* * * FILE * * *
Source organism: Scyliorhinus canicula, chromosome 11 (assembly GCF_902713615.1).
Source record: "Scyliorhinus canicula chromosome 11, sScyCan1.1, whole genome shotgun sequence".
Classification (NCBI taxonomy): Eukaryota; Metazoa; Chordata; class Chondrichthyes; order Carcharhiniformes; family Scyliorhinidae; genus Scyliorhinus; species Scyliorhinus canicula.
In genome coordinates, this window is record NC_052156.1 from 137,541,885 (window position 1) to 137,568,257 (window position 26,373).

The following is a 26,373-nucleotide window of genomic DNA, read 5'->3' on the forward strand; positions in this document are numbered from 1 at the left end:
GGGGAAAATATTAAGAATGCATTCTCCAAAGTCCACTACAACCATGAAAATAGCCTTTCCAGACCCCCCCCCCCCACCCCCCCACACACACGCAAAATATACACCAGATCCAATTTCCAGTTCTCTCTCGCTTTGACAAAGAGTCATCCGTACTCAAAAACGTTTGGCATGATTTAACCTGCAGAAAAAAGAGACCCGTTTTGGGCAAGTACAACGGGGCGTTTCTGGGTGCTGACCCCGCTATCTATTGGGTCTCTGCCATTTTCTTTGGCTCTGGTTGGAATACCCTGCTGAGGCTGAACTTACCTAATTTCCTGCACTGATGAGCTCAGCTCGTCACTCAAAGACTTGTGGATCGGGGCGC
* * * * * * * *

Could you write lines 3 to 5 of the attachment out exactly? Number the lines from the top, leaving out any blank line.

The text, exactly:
Classification (NCBI taxonomy): Eukaryota; Metazoa; Chordata; class Chondrichthyes; order Carcharhiniformes; family Scyliorhinidae; genus Scyliorhinus; species Scyliorhinus canicula.
In genome coordinates, this window is record NC_052156.1 from 137,541,885 (window position 1) to 137,568,257 (window position 26,373).

The following is a 26,373-nucleotide window of genomic DNA, read 5'->3' on the forward strand; positions in this document are numbered from 1 at the left end: